The country's next generation of leaders face a considerable challenge in pushing through the reforms needed to sustain China's economic growth
The argument that China must significantly alter its growth model may seem a little strange given how successfully it weathered the global financial crisis. China's growth ticked down only slightly in 2009 to 9.2 per cent, while the rest of the world suffered its sharpest decline in 60 years. Yet the success of the past several years should not obscure the fact that, in the words of Premier Wen Jiabao, the country's growth remains "unsteady, imbalanced, uncoordinated, and unsustainable".
The signs of imbalanced economic growth in China's are manifold: low levels of private consumption, super-elevated share of investment in gross domestic product, an outsized manufacturing sector, a diminutive service sector, an unprecedentedly large hoard of official holdings of foreign exchange, and an unsustainable rate of investment in residential property. To borrow Herbert Stein's famous phrase "if something cannot go on forever, it will stop". China should reform its unsustainable growth model now, while in a position of relative strength, before it is forced to by an economic slowdown. Addressing these imbalances will require fundamental market-oriented reforms; continuing the modest, incremental reforms of recent years will not be sufficient to propel it onto a new growth path.
One of the most important sources of economic imbalances in China is financial repression, reflected in the low or negative rates on savings deposits since 2003. In the six years prior to 2003, a Chinese household earned an average real rate of 3 per cent on a one-year deposit, while for the subsequent nine years households only earned -0.5 per cent. Negative real deposit rates depress the growth of household income, leading to lower consumption. Lower interest rates also lead to a change in household behavior, causing them to save more money and further reduce their consumption. Households appear to be target savers- trying to save a set amount of money to meet unforeseen medical treatments or for retirement. The increase in the household saving rate has depressed the share of private consumption in China's GDP.
Negative deposit rates have also led households to put an increasing share of their savings into housing. Since 2003, the return to owning property has far exceeded the interest rate on bank deposits. As a result, housing investment exploded from 5 per cent of GDP in 2003, to 10 per cent by the end of last year. To put this in perspective, housing investment in Taiwan peaked at 4 per cent when it was growing and urbanising rapidly and had a level of per capita income roughly comparable to China today. The sharp rise in investment in residential housing accounts for much of the increase in investment since 2004, and has become the single most important driver of China's economic growth.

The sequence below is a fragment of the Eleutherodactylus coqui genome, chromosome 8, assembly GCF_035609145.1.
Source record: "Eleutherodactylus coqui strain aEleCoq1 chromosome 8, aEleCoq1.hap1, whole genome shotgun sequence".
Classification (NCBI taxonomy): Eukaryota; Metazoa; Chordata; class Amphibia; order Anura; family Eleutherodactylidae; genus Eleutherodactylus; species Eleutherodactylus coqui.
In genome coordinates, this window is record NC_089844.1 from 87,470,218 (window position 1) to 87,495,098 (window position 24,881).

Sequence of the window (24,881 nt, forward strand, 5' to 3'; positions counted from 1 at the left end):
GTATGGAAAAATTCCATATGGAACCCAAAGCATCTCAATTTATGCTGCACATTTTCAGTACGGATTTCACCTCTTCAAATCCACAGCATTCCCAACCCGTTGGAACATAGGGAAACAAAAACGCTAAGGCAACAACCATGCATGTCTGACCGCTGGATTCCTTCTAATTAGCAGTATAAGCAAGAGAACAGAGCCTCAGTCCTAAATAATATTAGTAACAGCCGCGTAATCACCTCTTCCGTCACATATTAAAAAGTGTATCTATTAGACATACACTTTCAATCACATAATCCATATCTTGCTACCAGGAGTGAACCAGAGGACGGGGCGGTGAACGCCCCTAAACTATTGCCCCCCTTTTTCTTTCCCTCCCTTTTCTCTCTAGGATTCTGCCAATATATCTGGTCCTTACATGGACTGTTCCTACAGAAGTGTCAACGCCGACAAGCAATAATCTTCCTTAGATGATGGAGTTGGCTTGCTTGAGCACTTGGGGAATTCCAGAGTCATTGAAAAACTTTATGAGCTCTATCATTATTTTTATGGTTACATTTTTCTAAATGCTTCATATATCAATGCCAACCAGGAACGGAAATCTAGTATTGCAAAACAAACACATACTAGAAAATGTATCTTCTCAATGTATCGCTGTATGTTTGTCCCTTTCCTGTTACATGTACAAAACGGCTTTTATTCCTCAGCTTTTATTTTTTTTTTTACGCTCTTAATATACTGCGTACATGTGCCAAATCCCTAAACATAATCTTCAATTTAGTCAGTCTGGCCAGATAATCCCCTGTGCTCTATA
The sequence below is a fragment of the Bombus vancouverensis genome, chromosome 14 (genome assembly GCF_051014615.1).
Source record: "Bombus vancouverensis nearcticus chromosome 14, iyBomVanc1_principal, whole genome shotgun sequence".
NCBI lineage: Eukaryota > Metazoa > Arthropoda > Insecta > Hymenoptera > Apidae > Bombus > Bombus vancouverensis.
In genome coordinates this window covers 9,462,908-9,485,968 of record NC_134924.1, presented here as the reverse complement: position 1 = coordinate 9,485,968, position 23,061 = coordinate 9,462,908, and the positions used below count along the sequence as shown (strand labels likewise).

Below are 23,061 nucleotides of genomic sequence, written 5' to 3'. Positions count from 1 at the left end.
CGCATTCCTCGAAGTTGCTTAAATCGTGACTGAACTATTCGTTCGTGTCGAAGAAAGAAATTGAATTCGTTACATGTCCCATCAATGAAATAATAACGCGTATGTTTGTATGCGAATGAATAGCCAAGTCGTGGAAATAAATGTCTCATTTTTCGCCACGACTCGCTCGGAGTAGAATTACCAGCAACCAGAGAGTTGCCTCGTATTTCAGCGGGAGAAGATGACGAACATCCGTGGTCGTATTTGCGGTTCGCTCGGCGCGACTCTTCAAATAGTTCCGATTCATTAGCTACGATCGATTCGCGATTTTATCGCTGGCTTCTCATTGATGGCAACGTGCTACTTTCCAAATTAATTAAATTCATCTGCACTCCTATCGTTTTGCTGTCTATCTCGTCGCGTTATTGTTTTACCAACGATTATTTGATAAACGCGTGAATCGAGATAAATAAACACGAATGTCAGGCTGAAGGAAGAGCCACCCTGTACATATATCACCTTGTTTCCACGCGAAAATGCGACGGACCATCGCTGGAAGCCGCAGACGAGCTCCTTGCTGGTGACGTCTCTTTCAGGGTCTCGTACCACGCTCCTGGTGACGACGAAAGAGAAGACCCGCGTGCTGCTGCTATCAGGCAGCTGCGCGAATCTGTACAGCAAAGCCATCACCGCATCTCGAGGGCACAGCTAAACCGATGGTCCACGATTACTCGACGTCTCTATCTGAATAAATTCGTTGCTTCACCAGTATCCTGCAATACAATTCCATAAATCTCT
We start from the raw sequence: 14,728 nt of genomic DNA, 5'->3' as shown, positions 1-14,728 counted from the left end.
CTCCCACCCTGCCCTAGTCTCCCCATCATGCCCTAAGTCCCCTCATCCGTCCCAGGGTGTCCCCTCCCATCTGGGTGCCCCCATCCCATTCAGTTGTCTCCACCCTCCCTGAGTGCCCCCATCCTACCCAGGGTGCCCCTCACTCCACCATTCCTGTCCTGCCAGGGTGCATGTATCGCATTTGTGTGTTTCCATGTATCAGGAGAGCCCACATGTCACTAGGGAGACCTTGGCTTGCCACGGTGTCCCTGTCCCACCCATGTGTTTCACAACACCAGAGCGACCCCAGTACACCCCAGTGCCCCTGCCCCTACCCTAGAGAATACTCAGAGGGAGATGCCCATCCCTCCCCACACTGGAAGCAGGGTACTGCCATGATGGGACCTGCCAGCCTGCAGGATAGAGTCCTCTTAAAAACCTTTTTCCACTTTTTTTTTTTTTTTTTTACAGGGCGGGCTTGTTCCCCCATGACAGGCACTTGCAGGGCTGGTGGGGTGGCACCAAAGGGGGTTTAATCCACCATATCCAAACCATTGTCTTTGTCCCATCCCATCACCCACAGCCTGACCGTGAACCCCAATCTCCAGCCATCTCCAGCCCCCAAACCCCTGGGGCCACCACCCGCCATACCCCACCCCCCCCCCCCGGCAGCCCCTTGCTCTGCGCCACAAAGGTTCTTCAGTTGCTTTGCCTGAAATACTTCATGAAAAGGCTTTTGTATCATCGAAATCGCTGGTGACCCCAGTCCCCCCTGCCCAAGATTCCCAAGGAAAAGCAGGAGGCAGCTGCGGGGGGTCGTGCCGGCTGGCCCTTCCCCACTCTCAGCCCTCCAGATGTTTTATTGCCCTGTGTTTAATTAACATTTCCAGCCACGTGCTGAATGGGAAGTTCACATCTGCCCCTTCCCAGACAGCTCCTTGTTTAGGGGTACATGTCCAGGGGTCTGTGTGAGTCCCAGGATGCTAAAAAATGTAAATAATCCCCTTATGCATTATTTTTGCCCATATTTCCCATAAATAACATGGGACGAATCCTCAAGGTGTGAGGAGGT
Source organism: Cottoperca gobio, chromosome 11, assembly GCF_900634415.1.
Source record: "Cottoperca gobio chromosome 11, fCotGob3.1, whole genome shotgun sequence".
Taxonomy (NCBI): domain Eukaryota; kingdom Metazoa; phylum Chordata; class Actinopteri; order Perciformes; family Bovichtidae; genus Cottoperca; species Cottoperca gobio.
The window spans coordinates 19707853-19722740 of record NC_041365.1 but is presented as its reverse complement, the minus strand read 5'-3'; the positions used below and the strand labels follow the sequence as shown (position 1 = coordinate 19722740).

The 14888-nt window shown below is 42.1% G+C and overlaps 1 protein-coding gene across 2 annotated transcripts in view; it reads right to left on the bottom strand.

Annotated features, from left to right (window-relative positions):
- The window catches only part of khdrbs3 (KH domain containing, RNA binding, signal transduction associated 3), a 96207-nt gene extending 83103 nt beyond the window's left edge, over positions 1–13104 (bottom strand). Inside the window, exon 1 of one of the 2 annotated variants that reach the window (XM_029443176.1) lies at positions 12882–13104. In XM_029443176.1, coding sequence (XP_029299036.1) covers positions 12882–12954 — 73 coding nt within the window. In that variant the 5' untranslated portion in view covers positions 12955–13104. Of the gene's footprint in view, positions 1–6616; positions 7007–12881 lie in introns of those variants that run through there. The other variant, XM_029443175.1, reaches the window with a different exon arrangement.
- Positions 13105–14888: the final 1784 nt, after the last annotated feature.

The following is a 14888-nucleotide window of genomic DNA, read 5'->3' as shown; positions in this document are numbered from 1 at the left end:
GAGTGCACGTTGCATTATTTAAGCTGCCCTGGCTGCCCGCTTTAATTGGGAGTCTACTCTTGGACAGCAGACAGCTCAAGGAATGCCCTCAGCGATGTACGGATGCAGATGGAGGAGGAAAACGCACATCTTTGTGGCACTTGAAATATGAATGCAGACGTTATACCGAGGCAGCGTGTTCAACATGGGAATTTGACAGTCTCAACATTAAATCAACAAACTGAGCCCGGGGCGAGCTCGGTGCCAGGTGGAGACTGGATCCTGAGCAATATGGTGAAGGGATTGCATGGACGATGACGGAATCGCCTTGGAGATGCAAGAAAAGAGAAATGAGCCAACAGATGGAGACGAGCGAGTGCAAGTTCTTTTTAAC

This level of residential property investment cannot continue at the same rapid pace as the last decade. Housing as a share of household wealth doubled over the last decade and is unlikely to do so again. Moreover, banks have become increasingly exposed to the property market and may become wary of extending new loans. Finally, Chinese household have become much more leveraged over the past few years. Household debt - largely in the form of mortgages - has doubled as a share of income and household will become increasingly unwilling or unable to take on additional debt to invest in housing. All of these developments suggest that a slowdown in the pace of property investment is inevitable and that it will have a potentially large negative impact on China's economic growth.
Beyond reforming interest rates – the state needs to reduce the direct and indirect subsidies provided to the manufacturing sector, allow greater flexibility of the exchange rate and continue the rapid build out of the social safety net. None of these policies are new and all have been acknowledged by various leaders as important goals. Yet many of these reforms have been on the agenda for a decade, with little to no progress. The reason for such little progress is that he beneficiaries of imbalanced growth - including the export and manufacturing sectors, the trade-oriented coastal provinces, the real estate and construction industries and banks - have fought reform to a standstill. The country's next generation of leaders face a considerable challenge in pushing through the reforms needed to sustain China's economic growth.Nicholas Lardy works for the Peterson Institute for International Economics think-tank, in the United States, and is the author of Sustaining China's economic growth after the global financial crisis
All it will need for China's growth to be decimated is for the people - both consumers and those in power - of the western nations to realise that 1."Made in China" may momentarily give you relief from the higher prices of indigenous products, but in the long run, it means that the money that was supposed to be circulating in your country and sustaining the economy has gone into China and is sustaining their economy. 2.The US and the EU aren't known for being places where 10 men succeed enormously and the rest follow their lead. On the contrary, they are known for being the places where anyone and anything can succeed. They should remember this in making their choices in life, especially with respect to careers.